You may recall this post a while back where I discovered Big Bottom Whiskey and subsequently fell in love with their port cask finish. So much that I had bought two bottles of it, when I normally would only by one of any single whisk(e)y.
In talking with Ted, the owner, he indicated that the bottles I had tasted and those which I purchased were of batch one and that batch two had been quietly sitting around and would likely be ready sometime in late August. Unfortunately I wasn’t able to get over to the warehouse when he was bottling up batch two due to a horribly conflicting schedule that week, but I did get out to my local purveyor when they called to tell me it would be in stock the next day. Again, I picked up two bottles…
And here’s where I was actually a bit smart: I had retained 1/4 of a bottle of the first batch with the specific intent of doing my own side-by-side tasting with batch two.
Right off the bat, before even opening the bottles, there’s a noticeable difference: Batch one was aged two years, batch two was aged 3. While the distillate is from the same producer, they are aged for different times and finished in port casks at differing lengths of time as well. But really, that’s all irrelevant until you can actually taste it, right? Or at least until you can read my tasting notes below, after which I’ll likely wax on about more of the differences….
Big Bottom Whiskey, aged 2 years, port cask finish- Batch One
- Nose: Heavy caramel followed by fruitiness of the port. Surprisingly no oak on the nose at all.
- Flavor: Caramel oak, then the fruit of the port. Deep richness to the palate, and shows off the port finishing.
- Finish: Just a hint of chocolate on the back, balanced with the tannins of the oak and fruit.
- Viscosity: 3
- Boldness: 4
- Length of Story: 4
- Personal Taste: B+
- Extraneous Notes: The colour on this first batch is a deeper red hue showing the influence of the port cask. I gave this a B+ as it finishes a bit more harshly than a whiskey like this should. I’d expect the port cask finishing to have reduced any lingering harshness to non-existence. Still, quite tasty, so high marks are deserved.
Big Bottom Whiskey, aged 3 years, port cask finish- Batch Two
- Nose: This noses hotter than the first batch, with immediate fruit forward, followed by the sweetness of caramel. Overall a mild nose once past the initial heat.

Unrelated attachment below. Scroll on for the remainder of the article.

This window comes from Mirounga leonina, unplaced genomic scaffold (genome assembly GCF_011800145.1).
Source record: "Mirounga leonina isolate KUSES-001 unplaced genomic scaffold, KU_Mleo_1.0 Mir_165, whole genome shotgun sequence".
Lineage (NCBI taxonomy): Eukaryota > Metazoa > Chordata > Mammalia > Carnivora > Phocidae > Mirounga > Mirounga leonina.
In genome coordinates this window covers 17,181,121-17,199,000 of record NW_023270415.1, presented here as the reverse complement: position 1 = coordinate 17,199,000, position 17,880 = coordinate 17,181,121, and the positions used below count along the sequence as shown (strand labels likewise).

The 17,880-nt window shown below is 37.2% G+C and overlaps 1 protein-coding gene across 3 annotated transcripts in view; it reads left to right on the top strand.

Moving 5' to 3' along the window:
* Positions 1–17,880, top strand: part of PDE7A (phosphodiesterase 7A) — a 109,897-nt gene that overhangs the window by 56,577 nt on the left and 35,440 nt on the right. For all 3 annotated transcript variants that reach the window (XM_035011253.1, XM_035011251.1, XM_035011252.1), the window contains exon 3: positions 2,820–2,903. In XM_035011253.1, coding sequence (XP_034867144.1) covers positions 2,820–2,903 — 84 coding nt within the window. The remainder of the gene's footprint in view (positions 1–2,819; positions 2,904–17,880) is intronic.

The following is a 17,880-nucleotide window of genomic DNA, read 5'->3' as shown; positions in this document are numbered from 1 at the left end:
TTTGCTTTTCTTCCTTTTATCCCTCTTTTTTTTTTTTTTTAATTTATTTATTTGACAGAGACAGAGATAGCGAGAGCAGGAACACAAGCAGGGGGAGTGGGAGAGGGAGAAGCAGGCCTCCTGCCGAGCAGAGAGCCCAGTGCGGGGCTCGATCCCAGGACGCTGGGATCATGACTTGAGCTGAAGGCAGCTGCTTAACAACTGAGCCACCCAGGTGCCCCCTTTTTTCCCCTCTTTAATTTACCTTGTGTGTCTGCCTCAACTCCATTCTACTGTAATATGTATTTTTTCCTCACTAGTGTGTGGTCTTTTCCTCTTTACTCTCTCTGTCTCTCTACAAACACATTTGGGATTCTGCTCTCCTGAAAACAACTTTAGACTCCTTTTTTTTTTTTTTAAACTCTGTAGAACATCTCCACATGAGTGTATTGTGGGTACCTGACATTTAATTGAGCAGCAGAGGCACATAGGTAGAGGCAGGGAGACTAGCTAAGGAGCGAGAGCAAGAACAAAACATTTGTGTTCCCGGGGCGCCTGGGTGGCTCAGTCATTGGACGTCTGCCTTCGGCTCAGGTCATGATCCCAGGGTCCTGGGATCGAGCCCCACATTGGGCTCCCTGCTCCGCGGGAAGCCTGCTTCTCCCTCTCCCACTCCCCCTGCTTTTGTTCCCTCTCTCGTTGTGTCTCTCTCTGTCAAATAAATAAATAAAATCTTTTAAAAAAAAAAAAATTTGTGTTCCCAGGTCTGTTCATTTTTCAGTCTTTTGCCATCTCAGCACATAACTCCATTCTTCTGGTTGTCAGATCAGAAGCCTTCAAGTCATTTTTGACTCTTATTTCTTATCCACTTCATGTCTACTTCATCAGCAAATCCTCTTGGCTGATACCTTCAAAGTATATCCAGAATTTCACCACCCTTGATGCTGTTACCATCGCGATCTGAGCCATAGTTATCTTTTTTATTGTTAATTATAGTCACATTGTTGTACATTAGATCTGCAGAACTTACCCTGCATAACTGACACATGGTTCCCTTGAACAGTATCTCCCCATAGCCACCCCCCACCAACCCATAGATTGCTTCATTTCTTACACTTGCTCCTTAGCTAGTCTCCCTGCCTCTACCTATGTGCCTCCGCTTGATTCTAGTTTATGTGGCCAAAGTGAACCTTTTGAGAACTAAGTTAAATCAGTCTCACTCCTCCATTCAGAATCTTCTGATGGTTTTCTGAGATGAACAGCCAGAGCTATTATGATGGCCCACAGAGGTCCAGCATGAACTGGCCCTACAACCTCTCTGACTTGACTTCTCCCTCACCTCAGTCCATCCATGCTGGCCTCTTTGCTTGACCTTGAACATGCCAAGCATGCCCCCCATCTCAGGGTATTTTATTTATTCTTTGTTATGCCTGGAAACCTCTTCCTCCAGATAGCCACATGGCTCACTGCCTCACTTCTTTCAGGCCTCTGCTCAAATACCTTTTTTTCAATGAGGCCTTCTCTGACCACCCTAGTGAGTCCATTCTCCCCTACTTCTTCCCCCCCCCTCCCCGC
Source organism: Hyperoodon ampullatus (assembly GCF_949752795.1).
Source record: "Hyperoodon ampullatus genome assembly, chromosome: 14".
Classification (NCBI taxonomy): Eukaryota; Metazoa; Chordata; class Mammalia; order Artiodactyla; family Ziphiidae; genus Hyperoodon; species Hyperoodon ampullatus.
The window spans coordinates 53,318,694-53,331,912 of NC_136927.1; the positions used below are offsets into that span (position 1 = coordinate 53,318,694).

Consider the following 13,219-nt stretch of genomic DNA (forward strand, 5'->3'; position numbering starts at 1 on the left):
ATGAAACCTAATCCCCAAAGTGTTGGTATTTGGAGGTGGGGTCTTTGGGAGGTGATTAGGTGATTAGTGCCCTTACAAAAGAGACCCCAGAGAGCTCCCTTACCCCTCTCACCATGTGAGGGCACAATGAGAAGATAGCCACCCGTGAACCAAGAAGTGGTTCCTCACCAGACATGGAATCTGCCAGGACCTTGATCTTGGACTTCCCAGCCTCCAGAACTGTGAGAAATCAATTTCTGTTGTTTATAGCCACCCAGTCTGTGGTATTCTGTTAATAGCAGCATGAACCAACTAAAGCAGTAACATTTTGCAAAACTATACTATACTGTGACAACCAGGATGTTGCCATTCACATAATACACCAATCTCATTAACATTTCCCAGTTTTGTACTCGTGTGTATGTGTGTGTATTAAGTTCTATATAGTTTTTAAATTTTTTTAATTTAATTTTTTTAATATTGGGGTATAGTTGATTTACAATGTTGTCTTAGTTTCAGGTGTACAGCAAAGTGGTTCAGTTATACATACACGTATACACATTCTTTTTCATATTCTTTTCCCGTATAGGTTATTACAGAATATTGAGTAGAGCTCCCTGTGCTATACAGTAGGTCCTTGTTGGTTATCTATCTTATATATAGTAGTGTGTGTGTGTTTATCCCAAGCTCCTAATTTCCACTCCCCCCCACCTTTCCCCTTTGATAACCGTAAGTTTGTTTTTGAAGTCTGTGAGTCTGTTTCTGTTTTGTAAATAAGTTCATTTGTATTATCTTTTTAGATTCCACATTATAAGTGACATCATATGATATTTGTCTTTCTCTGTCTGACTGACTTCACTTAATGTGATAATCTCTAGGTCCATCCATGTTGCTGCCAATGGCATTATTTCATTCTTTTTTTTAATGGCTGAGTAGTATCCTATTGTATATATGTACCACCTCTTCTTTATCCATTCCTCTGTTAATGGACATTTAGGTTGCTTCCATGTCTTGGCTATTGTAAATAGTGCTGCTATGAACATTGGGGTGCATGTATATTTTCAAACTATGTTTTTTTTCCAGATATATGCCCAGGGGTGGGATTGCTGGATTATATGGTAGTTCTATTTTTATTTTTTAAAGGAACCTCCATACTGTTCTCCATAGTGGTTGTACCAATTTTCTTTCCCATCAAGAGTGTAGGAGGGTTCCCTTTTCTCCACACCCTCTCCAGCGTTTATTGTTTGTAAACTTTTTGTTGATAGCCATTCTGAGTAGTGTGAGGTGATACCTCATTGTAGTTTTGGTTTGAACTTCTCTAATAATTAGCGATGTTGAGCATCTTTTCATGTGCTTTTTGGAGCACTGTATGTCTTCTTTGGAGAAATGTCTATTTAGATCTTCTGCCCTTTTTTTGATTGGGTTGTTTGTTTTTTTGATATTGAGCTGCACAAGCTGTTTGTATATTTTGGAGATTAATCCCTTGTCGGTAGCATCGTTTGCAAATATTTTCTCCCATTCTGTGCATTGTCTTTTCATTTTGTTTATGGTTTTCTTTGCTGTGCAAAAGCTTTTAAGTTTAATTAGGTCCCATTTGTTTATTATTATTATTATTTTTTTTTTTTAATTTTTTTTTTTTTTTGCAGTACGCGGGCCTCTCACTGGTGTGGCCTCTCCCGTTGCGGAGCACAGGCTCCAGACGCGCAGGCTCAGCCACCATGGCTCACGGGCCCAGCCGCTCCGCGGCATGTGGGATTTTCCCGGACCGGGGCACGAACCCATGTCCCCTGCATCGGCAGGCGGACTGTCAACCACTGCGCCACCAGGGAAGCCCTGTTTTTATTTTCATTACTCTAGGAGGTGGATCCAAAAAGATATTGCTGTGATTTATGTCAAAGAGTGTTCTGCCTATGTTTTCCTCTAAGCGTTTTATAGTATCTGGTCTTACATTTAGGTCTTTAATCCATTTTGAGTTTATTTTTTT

- Flavor: Chewier with a mouthfeel reminiscent of nougat. Heavier oak with a deeper more complex caramel note. Light port touch with the fruity sweetness peeking out in the middle.
- Finish: Oak tannins then mild char and caramel in the front while a hint of port maintains the background through the length of the finish. The port cask finish on this one has seemingly married all the flavours into a deeper complexity and balance.
- Viscosity: 4
- Boldness: 4
- Length of Story: 4
- Personal Taste: A-
- Extraneous Notes: The colour of this one, oddly enough, was a more orange-ish hue, still rich, but lacking that deep red from batch one. Batch two received an A- here because it doesn’t finish as clean as I’d like. There was a lingering mild bitterness and dryness from the tannins when I had wanted a bit more fruitiness on the end. A wetter finish would have landed this dram at a solid A/A+.
So there you have it, a side by side comparison of batches one and two. I’d actually left some in each glass for Jean to enjoy when she got home (I tasted late afternoon when she was still at work, but I’d quit for the day). But I was a bit cruel about it, as I removed the bottles from the table and made her do a ‘blind’ taste to see if she could pick out which was which. Because batch one’s visual cue would typically indicate ‘older’ and that batch one tasted more of port, she incorrectly chose that as the newer release and noted it was her preferred of the two. Understandably so, since darker colouring tends to make people think ‘older’ and the fruit forwardness of the port finish in batch one lends to her sweeter palate preferences. And I nearly did the same thing too, until I had some of batch two and found my palate was much happier with the balance found there and less of the sweetness of batch one. But this is why there are so many whiskies out there: for every dram, there is a palate that will love it and one that will hate it, and others everywhere in between. Luckily both Jean and I found batches one and two to be equally enjoyable as good drinking whiskies (even if my more technical attempts at notes show less equality).
To wrap this up: Batch one is likely going to be difficult to find at this point, but batch two just hit the local shelves in Portland, Oregon and will likely be making its way out to a liquor store near you soon! Go pick up a bottle or two, you won’t be disappointed in the newer release. And maybe, if you can stave off temptation long enough, you can do a side-by-side with batch three, assuming Ted will be doing one…. Here’s to hoping!
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